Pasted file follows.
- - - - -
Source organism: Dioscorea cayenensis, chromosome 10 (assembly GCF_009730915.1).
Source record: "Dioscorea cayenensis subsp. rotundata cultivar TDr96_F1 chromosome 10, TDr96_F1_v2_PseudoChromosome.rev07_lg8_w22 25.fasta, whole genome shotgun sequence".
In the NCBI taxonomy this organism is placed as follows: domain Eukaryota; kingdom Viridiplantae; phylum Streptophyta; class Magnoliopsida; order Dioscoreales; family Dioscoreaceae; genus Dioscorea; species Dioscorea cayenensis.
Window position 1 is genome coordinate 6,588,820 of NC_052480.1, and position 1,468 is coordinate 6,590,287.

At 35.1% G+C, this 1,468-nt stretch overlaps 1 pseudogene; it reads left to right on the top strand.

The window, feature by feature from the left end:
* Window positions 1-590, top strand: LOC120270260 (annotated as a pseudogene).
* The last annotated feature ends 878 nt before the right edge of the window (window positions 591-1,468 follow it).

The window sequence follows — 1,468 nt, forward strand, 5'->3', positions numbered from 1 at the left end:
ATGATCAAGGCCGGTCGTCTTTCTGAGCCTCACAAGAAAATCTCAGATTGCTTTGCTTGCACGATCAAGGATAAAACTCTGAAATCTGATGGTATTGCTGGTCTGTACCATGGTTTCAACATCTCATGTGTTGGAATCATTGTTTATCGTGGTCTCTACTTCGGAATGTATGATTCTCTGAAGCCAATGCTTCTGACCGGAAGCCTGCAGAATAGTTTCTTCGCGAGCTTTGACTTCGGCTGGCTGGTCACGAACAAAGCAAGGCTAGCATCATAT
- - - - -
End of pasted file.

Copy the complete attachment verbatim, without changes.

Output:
Source organism: Dioscorea cayenensis, chromosome 10 (assembly GCF_009730915.1).
Source record: "Dioscorea cayenensis subsp. rotundata cultivar TDr96_F1 chromosome 10, TDr96_F1_v2_PseudoChromosome.rev07_lg8_w22 25.fasta, whole genome shotgun sequence".
In the NCBI taxonomy this organism is placed as follows: domain Eukaryota; kingdom Viridiplantae; phylum Streptophyta; class Magnoliopsida; order Dioscoreales; family Dioscoreaceae; genus Dioscorea; species Dioscorea cayenensis.
Window position 1 is genome coordinate 6,588,820 of NC_052480.1, and position 1,468 is coordinate 6,590,287.

At 35.1% G+C, this 1,468-nt stretch overlaps 1 pseudogene; it reads left to right on the top strand.

The window, feature by feature from the left end:
* Window positions 1-590, top strand: LOC120270260 (annotated as a pseudogene).
* The last annotated feature ends 878 nt before the right edge of the window (window positions 591-1,468 follow it).

The window sequence follows — 1,468 nt, forward strand, 5'->3', positions numbered from 1 at the left end:
ATGATCAAGGCCGGTCGTCTTTCTGAGCCTCACAAGAAAATCTCAGATTGCTTTGCTTGCACGATCAAGGATAAAACTCTGAAATCTGATGGTATTGCTGGTCTGTACCATGGTTTCAACATCTCATGTGTTGGAATCATTGTTTATCGTGGTCTCTACTTCGGAATGTATGATTCTCTGAAGCCAATGCTTCTGACCGGAAGCCTGCAGAATAGTTTCTTCGCGAGCTTTGACTTCGGCTGGCTGGTCACGAACAAAGCAAGGCTAGCATCATAT